WHITE PLAINS, N.Y. (AP) — A small plane crashed near a suburban New York airport, killing the pilot and his passenger, both from the Cleveland area, authorities said Friday.
The single-engine Beechcraft A36 took off from New York's John F. Kennedy International Airport just before 5 p.m. Thursday, headed for Cuyahoga County Airport in Richmond Heights, Ohio, but soon experienced engine trouble, officials said at a news conference.
The pilot reported low oil pressure to air traffic controllers and tried to make an emergency landing at Westchester County Airport in White Plains, about 40 miles (63 kilometers) north of JFK, the officials said.
The plane began losing altitude, and the pilot, 40-year-old Boruch Taub, "recognized that he had ony a handful of minutes to try to bring the plane to a safe landing,” said Westchester County Executive George Latimer. “He was unable to do that.”
The wreckage of the plane was found just before 11 p.m. in a heavily wooded area about 2 miles (3 kilometers) from the runway at Westchester County Airport, Latimer said.
The victims' remains were found near the downed plane, officials said. They were identified as Taub, the owner of MasterWorks Automotive in Cleveland Heights, Ohio, and Benjamin Chafetz, 45, of Beachwood, Ohio, who owned a web development company.
Hundreds of police officers, firefighters and emergency medical workers from multiple agencies searched for the plane, but their efforts were hampered by heavy rain, authorities said.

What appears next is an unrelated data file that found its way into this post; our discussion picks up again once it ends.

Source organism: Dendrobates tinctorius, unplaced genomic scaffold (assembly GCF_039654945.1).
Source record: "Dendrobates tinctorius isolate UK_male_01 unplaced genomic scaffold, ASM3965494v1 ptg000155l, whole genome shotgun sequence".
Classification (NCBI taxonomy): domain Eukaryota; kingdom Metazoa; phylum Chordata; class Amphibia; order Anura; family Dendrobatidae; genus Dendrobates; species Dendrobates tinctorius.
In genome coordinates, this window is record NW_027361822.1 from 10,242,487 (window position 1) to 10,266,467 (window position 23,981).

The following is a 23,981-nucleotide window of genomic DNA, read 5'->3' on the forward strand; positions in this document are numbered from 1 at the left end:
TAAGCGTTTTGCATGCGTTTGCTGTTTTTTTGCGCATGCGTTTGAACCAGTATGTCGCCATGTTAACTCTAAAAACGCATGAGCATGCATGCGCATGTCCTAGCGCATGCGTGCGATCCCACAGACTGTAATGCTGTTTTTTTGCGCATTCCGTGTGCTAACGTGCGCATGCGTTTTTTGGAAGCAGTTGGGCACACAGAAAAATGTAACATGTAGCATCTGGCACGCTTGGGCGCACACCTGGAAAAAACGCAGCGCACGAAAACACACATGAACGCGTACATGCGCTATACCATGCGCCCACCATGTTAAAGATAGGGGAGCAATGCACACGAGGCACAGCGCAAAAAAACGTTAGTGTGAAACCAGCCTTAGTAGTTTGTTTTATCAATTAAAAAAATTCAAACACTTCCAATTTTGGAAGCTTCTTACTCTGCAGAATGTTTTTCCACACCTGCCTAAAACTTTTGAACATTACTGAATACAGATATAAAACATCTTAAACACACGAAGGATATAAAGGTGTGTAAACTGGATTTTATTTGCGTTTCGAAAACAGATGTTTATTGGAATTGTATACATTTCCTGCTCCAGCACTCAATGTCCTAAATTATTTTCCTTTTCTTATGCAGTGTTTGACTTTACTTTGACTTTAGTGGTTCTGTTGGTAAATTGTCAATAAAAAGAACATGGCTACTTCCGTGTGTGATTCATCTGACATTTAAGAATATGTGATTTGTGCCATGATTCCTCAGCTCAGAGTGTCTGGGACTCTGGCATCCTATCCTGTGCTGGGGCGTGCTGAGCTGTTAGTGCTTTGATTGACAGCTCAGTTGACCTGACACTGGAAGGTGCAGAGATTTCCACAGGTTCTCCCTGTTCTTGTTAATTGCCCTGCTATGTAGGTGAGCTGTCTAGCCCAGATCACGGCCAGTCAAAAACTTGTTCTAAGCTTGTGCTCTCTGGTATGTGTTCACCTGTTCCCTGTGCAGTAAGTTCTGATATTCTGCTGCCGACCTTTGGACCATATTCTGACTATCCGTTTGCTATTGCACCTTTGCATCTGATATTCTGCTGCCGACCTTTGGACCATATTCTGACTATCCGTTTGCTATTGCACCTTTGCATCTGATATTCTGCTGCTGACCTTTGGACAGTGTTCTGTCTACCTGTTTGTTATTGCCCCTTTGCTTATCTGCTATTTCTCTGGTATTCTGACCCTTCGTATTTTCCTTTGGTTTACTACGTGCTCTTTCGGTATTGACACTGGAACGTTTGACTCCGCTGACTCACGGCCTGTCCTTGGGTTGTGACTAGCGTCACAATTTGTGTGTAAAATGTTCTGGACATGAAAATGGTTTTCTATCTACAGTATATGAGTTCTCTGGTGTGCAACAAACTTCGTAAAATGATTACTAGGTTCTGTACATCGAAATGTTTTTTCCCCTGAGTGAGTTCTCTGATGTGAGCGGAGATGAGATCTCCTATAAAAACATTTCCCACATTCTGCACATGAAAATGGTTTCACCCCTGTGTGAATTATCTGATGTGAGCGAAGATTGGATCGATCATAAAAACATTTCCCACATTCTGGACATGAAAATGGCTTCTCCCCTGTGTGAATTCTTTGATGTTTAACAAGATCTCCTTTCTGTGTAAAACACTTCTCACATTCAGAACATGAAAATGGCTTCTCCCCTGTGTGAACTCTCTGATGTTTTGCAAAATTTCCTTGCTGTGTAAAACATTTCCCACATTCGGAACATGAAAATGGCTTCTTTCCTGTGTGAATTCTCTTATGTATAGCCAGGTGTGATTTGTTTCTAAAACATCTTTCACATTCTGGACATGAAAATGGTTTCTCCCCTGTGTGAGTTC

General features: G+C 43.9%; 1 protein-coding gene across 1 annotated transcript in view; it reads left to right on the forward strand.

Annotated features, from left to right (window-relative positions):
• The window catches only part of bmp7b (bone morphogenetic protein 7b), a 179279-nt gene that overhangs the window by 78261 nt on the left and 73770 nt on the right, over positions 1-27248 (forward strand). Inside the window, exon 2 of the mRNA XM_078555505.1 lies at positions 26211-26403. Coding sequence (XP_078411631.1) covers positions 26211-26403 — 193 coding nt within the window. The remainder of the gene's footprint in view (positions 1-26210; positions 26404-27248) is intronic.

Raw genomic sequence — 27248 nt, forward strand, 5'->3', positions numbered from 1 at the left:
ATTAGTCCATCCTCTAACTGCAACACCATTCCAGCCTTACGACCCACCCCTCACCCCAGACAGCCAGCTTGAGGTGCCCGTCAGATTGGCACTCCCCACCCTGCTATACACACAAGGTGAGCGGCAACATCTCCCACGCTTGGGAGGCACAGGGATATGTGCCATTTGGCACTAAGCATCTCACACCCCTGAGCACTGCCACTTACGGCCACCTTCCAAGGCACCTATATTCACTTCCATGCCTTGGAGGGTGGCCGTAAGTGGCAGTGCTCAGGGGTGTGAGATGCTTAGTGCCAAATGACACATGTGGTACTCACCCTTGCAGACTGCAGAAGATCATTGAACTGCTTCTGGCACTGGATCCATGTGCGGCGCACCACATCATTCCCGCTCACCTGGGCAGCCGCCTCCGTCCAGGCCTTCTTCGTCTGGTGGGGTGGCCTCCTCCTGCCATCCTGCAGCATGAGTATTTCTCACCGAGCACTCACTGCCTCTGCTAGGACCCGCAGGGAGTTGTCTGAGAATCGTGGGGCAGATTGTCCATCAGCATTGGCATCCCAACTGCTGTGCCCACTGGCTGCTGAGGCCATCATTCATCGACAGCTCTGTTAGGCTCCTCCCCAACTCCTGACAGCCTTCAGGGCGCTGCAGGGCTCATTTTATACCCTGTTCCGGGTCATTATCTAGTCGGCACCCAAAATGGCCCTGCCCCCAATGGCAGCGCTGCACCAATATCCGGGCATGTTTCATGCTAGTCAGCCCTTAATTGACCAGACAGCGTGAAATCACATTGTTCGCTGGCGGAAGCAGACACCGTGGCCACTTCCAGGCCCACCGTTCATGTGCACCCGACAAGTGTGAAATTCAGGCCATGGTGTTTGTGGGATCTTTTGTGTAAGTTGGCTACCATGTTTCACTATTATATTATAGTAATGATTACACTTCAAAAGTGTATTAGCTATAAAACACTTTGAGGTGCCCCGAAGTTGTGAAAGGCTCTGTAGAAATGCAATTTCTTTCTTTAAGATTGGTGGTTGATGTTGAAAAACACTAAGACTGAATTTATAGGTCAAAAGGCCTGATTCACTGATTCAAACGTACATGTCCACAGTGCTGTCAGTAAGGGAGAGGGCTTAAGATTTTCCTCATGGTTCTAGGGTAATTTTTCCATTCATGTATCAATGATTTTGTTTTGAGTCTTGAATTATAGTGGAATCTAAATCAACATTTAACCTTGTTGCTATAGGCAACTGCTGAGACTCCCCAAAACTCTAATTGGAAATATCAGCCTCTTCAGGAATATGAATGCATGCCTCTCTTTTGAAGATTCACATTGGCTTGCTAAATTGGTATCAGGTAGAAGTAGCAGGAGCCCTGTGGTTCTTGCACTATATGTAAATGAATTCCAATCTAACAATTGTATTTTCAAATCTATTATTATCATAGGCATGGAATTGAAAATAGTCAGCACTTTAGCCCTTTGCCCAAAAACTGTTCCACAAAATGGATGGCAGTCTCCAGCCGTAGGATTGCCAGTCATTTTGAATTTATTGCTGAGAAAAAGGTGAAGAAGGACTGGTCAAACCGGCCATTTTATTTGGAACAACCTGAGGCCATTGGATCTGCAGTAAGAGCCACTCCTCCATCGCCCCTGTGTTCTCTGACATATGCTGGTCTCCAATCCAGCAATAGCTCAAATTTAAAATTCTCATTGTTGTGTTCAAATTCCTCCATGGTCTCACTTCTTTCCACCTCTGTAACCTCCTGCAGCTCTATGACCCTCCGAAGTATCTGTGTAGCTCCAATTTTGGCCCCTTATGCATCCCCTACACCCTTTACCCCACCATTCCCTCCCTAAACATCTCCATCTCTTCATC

“The weather was impossible,” said Westchester County Emergency Services Commissioner Richard Wishnie. “We could not use the drones that we normally would put up in the air; they were ineffective in the rain.”
Stymied by the weather conditions, officials reached out to the FBI, which brought in special equipment to ping Taub's and Chafetz's cellphones, Wishnie said.
Both victims were active Orthodox Jewish community members, and special care was taken to fly their remains home to Cleveland in time for burial before sundown Friday, in accordance with Jewish tradition, officials said.
Latimer said Chafetz was able to communicate with his wife in the minutes before the crash. “He said goodbye,” Latimer said.
The plane crashed near Rye Lake, a part of Kensico Reservoir, which is part of New York City's water system. Some initial reports indicated incorrectly that the aircraft had landed in the water, Latimer said.
Most of the wrecked plane was on the ground when it was located, but some of it was in the trees, officials said.
The Federal Aviation Administration and the National Transportation Safety Board will investigate.